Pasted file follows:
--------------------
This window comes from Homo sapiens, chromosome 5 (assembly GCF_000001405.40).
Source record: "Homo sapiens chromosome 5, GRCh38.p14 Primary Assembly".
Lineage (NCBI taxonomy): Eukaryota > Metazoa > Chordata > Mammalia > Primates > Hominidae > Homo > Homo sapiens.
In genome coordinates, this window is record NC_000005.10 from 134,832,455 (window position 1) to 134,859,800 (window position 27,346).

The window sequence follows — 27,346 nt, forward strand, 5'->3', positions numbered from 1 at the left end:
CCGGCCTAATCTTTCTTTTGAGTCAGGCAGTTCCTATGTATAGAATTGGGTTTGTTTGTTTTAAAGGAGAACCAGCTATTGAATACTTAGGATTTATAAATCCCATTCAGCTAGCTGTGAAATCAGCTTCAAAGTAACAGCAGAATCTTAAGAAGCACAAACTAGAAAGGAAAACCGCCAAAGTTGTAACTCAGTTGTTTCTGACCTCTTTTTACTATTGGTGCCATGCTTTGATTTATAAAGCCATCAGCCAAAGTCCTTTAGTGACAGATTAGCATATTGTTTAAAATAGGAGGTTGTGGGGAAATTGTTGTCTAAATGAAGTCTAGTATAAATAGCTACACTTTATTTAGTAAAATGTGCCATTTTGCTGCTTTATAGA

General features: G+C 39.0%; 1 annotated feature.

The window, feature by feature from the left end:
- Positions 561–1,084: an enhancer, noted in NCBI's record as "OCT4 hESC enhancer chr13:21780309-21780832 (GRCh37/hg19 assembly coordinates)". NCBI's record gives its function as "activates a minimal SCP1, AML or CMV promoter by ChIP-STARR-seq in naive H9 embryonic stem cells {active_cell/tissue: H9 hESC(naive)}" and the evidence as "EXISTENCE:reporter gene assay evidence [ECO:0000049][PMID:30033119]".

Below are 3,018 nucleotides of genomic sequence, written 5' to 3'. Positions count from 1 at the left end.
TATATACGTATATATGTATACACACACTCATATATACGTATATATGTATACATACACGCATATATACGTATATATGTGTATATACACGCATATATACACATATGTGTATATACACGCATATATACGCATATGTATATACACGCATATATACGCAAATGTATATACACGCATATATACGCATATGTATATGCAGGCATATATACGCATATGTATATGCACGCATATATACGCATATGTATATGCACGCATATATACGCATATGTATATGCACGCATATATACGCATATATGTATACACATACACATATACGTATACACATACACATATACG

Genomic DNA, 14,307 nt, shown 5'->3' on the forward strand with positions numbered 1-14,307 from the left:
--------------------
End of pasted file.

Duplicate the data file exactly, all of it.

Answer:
This window comes from Homo sapiens, chromosome 5 (assembly GCF_000001405.40).
Source record: "Homo sapiens chromosome 5, GRCh38.p14 Primary Assembly".
Lineage (NCBI taxonomy): Eukaryota > Metazoa > Chordata > Mammalia > Primates > Hominidae > Homo > Homo sapiens.
In genome coordinates, this window is record NC_000005.10 from 134,832,455 (window position 1) to 134,859,800 (window position 27,346).

The window sequence follows — 27,346 nt, forward strand, 5'->3', positions numbered from 1 at the left end:
CCGGCCTAATCTTTCTTTTGAGTCAGGCAGTTCCTATGTATAGAATTGGGTTTGTTTGTTTTAAAGGAGAACCAGCTATTGAATACTTAGGATTTATAAATCCCATTCAGCTAGCTGTGAAATCAGCTTCAAAGTAACAGCAGAATCTTAAGAAGCACAAACTAGAAAGGAAAACCGCCAAAGTTGTAACTCAGTTGTTTCTGACCTCTTTTTACTATTGGTGCCATGCTTTGATTTATAAAGCCATCAGCCAAAGTCCTTTAGTGACAGATTAGCATATTGTTTAAAATAGGAGGTTGTGGGGAAATTGTTGTCTAAATGAAGTCTAGTATAAATAGCTACACTTTATTTAGTAAAATGTGCCATTTTGCTGCTTTATAGA

General features: G+C 39.0%; 1 annotated feature.

The window, feature by feature from the left end:
- Positions 561–1,084: an enhancer, noted in NCBI's record as "OCT4 hESC enhancer chr13:21780309-21780832 (GRCh37/hg19 assembly coordinates)". NCBI's record gives its function as "activates a minimal SCP1, AML or CMV promoter by ChIP-STARR-seq in naive H9 embryonic stem cells {active_cell/tissue: H9 hESC(naive)}" and the evidence as "EXISTENCE:reporter gene assay evidence [ECO:0000049][PMID:30033119]".

Below are 3,018 nucleotides of genomic sequence, written 5' to 3'. Positions count from 1 at the left end.
TATATACGTATATATGTATACACACACTCATATATACGTATATATGTATACATACACGCATATATACGTATATATGTGTATATACACGCATATATACACATATGTGTATATACACGCATATATACGCATATGTATATACACGCATATATACGCAAATGTATATACACGCATATATACGCATATGTATATGCAGGCATATATACGCATATGTATATGCACGCATATATACGCATATGTATATGCACGCATATATACGCATATGTATATGCACGCATATATACGCATATATGTATACACATACACATATACGTATACACATACACATATACG

Genomic DNA, 14,307 nt, shown 5'->3' on the forward strand with positions numbered 1-14,307 from the left: